Mr Twig Quotes

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Mr Twig Quotes

Why will you take by force what you may have quietly by love? Why will you destroy us who supply you with food? What can you get by war? We can hide our provisions and run into the woods; then you will starve for wronging your friends. Why are you jealous of us? We are unarmed, and willing to give you what you ask, if you come in a friendly manner, and not so simple as not to know that it is much better to eat good meat, sleep comfortably, live quietly with my wives and children, laugh and be merry with the English, and trade for their copper and hatchets, than to run away from them, and to lie cold in the woods, feed on acorns, roots and such trash, and be so hunted that I can neither eat nor sleep. In these wars, my men must sit up watching, and if a twig break, they all cry out "Here comes Captain Smith!" So I must end my miserable life. Take away your guns and swords, the cause of all our jealousy, or you may all die in the same manner.
— Howard Zinn —

Each pregnant Oak ten thousand acorns forms
Profusely scatter'd by autumnal storms;
Ten thousand seeds each pregnant poppy sheds
Profusely scatter'd from its waving heads;
The countless Aphides, prolific tribe,
With greedy trunks the honey'd sap imbibe;
Swarm on each leaf with eggs or embryons big,
And pendent nations tenant every twig ...
-All these, increasing by successive birth,
Would each o'erpeople ocean, air, and earth.
So human progenies, if unrestrain'd,
By climate friended, and by food sustain'd,
O'er seas and soils, prolific hordes! would spread
Erelong, and deluge their terraqueous bed;
But war, and pestilence, disease, and dearth,
Sweep the superfluous myriads from the earth ...
The births and deaths contend with equal strife,
And every pore of Nature teems with Life;
Which buds or breathes from Indus to the Poles,
And Earth's vast surface kindles, as it rolls!

— Erasmus Darwin

Homo sapiens [are] a tiny twig on an improbable branch of a contingent limb on a fortunate tree.

— Stephen Jay Gould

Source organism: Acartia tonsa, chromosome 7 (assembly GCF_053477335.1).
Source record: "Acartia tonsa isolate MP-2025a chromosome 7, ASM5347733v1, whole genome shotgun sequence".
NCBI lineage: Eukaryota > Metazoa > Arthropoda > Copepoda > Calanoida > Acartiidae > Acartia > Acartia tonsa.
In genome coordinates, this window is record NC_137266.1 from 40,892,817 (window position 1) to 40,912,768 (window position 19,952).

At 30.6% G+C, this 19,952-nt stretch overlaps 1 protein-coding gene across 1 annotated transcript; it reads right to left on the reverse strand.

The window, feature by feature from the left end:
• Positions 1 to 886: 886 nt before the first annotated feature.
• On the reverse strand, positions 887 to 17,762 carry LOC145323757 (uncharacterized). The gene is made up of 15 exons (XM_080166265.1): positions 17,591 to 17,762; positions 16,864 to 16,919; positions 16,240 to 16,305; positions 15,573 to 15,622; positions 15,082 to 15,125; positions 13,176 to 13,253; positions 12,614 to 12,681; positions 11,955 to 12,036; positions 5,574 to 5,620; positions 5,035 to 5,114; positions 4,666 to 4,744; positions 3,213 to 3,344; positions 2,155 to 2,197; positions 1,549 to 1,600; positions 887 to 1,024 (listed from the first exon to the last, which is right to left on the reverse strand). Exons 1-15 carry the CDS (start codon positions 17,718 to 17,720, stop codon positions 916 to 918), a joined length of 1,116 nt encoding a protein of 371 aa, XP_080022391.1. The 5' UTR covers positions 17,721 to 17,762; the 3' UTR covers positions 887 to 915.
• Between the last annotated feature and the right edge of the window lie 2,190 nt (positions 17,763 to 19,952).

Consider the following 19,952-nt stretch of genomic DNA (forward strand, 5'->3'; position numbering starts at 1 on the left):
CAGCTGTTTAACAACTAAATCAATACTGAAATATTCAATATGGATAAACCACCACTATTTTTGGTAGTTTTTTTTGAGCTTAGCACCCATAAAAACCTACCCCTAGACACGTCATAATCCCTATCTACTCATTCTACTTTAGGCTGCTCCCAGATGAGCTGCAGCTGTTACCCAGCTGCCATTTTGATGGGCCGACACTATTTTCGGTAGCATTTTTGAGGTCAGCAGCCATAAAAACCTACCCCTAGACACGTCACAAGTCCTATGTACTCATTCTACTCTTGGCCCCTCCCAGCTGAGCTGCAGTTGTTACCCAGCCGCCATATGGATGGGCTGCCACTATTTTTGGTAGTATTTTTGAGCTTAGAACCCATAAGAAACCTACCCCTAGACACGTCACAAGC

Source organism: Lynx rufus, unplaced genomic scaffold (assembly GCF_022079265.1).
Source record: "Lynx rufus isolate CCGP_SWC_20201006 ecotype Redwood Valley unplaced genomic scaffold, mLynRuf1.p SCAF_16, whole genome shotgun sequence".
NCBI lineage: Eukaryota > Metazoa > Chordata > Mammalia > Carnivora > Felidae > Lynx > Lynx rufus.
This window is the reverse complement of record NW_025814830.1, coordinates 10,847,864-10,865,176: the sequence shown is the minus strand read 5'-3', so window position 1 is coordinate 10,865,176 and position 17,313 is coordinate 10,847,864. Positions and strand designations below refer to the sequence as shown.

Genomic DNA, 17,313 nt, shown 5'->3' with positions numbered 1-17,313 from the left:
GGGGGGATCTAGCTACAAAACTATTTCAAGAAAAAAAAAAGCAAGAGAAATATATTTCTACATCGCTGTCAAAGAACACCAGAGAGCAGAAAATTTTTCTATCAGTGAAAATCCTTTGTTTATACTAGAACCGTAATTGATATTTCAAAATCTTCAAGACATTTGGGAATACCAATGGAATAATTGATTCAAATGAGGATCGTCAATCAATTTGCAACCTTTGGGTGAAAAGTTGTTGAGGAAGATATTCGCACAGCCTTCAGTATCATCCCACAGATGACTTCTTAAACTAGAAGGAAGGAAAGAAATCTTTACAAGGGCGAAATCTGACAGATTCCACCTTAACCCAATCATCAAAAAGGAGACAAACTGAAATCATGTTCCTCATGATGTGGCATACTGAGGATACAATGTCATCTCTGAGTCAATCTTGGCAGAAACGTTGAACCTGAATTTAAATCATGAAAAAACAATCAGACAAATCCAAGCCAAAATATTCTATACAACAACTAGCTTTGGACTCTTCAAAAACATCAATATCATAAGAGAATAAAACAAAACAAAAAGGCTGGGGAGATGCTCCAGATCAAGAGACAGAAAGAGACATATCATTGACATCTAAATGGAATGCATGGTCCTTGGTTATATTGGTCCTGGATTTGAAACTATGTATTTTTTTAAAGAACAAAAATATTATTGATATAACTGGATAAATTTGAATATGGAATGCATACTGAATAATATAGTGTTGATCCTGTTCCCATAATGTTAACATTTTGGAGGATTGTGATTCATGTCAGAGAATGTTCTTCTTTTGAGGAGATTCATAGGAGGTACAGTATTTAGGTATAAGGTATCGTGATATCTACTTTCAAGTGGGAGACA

Love The Wild Swan
I hate my verses, every line, every word.
Oh pale and brittle pencils ever to try
One grass-blade's curve, or the throat of one bird
That clings to twig, ruffled against white sky.
Oh cracked and twilight mirrors ever to catch
One color, one glinting
Hash, of the splendor of things.
Unlucky hunter, Oh bullets of wax,
The lion beauty, the wild-swan wings, the storm of the wings.
This wild swan of a world is no hunter's game.
Better bullets than yours would miss the white breast
Better mirrors than yours would crack in the flame.
Does it matter whether you hate your ... self?
At least Love your eyes that can see, your mind that can
Hear the music, the thunder of the wings. Love the wild swan.

— Robinson Jeffers

The child, screaming for refuge, senses how feeble a shelter the twig hut of grown-up awareness is. They claim strength, these parents, and complete sanctuary. The weeping earth itself knows how desperate is the child's need for exactly that sanctuary. How deep and sticky is the darkness of childhood, how rigid the blades of infant evil, which is unadulterated, unrestrained by the convenient cushions of age and its civilizing anesthesia.
Grownups can deal with scraped knees, dropped ice-cream cones, and lost dollies, but if they suspected the real reasons we cry they would fling us out of their arms in horrified revulsion. Yet we are small and as terrified as we are terrifying in our ferocious appetites.

— Katherine Dunn

His mind took one of its odd jumps. He opened a clean page in his grimy notebook, and in the twig-divided shade of a wild cherry, infested with tent caterpillars, he began to make notes for a poem.

— Saul Bellow

I lift my arm out of the water. It's a log. Put it back under and it blows up even bigger. People see the log and call it a twig. They yell at me because I can't see what they see. Nobody can explain to me why my eyes work different than theirs. Nobody can make it stop.

— Laurie Halse Anderson

A twig snaps. I am intensely alive.

— David Mitchell

Few and fewer pigeons visit us every year. Our forests furnish no mast for them. So, it would seem, few and fewer thoughts visit each growing man from year to year, for the grove in our minds is laid waste
sold to feed unnecessary fires of ambition, or sent to mill
and there is scarcely a twig left for them to perch on.

— Henry David Thoreau

Art need not be intended. It comes inevitably as the tree from the root, the branch from the trunk, the blossom from the twig. None of these forget the present in looking backward or forward. They are occupied wholly with the fulfillment of their own existence.

— Robert Henri

As in The Lime Twig dream and illusion are right at the center of Charivari.

— John C. Hawkes

Everyone's the anti-Teddy Roosevelt. Speak loudly and carry a brittle twig.

— Alec Sulkin

NovemberÂ’s days are thirty: NovemberÂ’s earth is dirty, Those thirty days, from first to last; And the prettiest things on ground are the paths ... Few care for the mixture of earth and water, Twig, leaf, flint, thorn, Straw, feather, all that men scorn, Pounded up and sodden by flood, Condemned as mud.

— Edward Thomas

I've not really had a bad Christmas. Apart from serious things, like when my father died. He rather spoiled the party and I've never forgiven him for falling off the twig on Christmas Day.

— John Nettles

I hate my verses, every line, every word. Oh pale and brittle pencils ever to try One grass-blade's curve, or the throat of one bird That clings to twig, ruffled against white sky. Oh cracked and twilight mirrors ever to catch One color, one glinting flash, of the splendor of things.

— Robinson Jeffers

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